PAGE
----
In the midst of a revolution, the fashion industry is now looking for innovative, sustainable, vegan materials in order to reduce its environmental impact.
Textiles based on mushrooms, grapes and cactuses are some of the original and appealing alternatives to more polluting materials, but we shouldn’t forget that some traditional fibers also meet the current high expectations of brands and consumers. Linen is one such fabric and it has made a triumphant return to the fashion sphere.
1. How linen got here
Long relegated to the background, or more precisely to household textiles and beachwear, linen could soon become a permanent fixture in our wardrobes. Thanks to the luxury houses which, in the face of the current environmental challenges, are increasingly turning to natural fibers. As a result, linen is no longer reserved just for summer dresses and loose-fitting pants to be worn with light shoes and shell bracelets on a stretch of white sand — it’s a cliché that has been real.
These days, linen is more chic than ever, as many designers showed at the Spring/Summer 2021 shows, from Dior to Fendi to Louis Vuitton. One season earlier, it was Jacquemus made linen the star of his collection with utterly elegant and sensual skirts, bustiers, pants, and dresses cut in the fabric. “When I was seven years old I made a linen curtain into a skirt for my mother,” the designer recounted at the presentation of the collection. Linen is an on-trend material, now seen in ultra sophisticated versions.
2. A naturally eco-friendly material
Without a doubt the best reason to embrace this fiber with multiple merits, but also the reason why designers are turning to it more than ever. Mainly cultivated in Western Europe — “80% of the world’s production of scutched flax fibers are originated from Europe, and France is the world leader,” says the European Confederation of Flax and Hemp — linen is a natural fiber that does not require much water in the cultivation process, unlike other raw materials such as cotton.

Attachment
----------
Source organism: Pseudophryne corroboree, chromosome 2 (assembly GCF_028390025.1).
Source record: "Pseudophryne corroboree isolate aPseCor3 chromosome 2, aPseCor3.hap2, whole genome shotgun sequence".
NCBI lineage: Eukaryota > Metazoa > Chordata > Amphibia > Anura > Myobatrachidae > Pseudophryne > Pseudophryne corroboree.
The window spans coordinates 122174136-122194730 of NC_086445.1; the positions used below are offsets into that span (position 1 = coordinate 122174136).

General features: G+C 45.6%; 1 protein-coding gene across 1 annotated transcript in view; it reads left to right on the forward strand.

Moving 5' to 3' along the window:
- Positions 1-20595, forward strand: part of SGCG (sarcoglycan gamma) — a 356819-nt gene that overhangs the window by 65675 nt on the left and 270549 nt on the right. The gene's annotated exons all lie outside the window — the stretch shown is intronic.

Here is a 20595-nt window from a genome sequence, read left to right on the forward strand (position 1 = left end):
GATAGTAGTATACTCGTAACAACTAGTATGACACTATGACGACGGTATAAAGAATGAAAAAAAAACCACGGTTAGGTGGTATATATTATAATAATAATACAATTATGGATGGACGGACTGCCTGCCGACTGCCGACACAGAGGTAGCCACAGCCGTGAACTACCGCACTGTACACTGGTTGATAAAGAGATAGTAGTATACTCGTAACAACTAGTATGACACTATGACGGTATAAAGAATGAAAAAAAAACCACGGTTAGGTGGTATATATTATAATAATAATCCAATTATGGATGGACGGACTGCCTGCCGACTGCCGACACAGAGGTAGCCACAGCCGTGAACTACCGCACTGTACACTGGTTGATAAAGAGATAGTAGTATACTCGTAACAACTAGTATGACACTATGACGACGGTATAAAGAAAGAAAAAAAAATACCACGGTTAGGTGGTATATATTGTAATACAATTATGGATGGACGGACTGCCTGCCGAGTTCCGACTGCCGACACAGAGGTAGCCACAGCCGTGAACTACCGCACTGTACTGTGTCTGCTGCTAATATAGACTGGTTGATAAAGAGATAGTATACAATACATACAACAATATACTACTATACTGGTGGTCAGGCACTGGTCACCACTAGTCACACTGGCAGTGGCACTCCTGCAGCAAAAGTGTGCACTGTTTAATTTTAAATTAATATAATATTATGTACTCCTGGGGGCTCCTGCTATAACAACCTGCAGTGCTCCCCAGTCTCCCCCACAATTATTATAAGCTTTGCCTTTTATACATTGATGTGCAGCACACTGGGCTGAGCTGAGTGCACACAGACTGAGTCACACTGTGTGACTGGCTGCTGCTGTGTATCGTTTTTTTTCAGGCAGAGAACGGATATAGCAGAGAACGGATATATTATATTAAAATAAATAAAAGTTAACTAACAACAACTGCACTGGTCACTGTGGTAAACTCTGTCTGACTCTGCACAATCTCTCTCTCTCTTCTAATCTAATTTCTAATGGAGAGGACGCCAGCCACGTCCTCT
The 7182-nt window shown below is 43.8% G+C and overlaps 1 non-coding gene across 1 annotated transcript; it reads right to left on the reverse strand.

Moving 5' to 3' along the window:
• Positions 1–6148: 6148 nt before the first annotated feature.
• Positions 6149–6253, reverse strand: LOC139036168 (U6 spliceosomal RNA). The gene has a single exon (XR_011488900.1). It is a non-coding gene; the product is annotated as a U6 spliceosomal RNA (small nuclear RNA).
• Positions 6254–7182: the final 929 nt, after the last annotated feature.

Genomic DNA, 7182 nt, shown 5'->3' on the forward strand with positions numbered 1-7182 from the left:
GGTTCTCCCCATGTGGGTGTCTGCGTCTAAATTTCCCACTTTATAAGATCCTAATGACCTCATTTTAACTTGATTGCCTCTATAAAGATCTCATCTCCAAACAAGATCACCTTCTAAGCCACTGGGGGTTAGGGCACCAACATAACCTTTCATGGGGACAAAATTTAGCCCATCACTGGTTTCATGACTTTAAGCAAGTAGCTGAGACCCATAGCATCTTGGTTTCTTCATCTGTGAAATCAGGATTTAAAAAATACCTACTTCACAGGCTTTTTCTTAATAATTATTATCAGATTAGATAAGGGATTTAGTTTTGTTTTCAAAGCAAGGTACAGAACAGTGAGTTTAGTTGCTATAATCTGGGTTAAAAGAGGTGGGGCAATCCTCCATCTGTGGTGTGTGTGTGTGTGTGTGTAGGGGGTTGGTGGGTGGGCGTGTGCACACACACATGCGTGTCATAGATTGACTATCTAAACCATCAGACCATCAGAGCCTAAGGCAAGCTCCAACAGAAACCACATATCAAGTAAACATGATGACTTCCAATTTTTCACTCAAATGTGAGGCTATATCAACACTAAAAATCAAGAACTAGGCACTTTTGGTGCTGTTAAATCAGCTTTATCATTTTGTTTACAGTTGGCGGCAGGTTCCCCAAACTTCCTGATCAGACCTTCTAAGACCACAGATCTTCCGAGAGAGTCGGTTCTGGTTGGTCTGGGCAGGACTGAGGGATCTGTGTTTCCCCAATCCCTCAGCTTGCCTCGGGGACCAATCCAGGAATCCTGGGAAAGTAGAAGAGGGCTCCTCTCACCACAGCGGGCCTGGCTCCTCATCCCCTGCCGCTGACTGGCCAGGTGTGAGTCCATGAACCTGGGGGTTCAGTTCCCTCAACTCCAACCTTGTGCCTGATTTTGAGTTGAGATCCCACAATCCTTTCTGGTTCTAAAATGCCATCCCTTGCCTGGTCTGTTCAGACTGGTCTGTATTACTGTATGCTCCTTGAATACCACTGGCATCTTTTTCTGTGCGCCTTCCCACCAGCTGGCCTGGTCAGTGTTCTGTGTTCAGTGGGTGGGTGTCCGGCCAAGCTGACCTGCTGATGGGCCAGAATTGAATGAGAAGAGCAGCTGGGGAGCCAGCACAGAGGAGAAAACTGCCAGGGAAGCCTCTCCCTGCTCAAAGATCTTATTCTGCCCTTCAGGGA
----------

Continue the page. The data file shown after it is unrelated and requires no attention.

Fflax also has other advantages for the planet, starting with the fact that cultivation of the fiber does not use fertilisers or pesticides, and it generates little or no waste. As a natural fiber, linen is biodegradable. Less water, no chemicals, no waste … In other words, linen appears as “THE” material of a year placed under the sign of renewal and respect for the environment.
3. The highest levels of comfort
While these days linen is getting a lot of attention for its environmental qualities, the fact remains that the fiber also has a multitude of advantages for the wearer. First of all, linen is very resistant, and therefore ensures a garment will have a long life — it’s no coincidence that the fiber is generally associated with the linens of our grandparents or great-grandparents, passed on from generation to generation.
As if that wasn’t enough, it is also a very comfortable material, which isn’t restrictive and lets our skin breathe. It is also thermoregulating; in other words it allows the wearer to adapt to the temperature: cooler in summer and warmer in winter. A great asset, which allows it to be considered as an alternative to many materials such as wool. And if you have sensitive skin or are prone to allergies, be aware that linen is hypoallergenic, anti-fungal and antibacterial.
(Main image credit: Kate Hliznitsova/Unsplash)
This article was published via AFP Relaxnews.